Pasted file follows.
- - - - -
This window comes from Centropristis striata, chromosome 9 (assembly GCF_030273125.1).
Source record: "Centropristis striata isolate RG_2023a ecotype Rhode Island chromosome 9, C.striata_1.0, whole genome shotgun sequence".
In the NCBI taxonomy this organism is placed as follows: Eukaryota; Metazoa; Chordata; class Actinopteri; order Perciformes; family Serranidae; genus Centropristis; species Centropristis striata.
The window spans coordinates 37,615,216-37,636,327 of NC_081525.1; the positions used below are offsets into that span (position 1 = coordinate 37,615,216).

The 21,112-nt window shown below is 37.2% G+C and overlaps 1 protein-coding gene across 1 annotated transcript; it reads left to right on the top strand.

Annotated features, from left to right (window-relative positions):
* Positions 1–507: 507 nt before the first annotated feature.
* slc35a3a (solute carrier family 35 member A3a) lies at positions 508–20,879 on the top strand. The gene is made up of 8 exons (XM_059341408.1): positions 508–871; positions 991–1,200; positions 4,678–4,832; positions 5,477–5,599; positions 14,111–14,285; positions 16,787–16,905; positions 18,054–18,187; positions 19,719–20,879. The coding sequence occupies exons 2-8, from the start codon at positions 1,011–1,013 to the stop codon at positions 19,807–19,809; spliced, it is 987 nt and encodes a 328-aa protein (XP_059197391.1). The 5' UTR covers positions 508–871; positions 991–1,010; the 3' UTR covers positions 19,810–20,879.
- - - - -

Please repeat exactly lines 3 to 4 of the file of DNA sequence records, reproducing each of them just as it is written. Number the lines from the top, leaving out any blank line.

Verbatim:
In the NCBI taxonomy this organism is placed as follows: Eukaryota; Metazoa; Chordata; class Actinopteri; order Perciformes; family Serranidae; genus Centropristis; species Centropristis striata.
The window spans coordinates 37,615,216-37,636,327 of NC_081525.1; the positions used below are offsets into that span (position 1 = coordinate 37,615,216).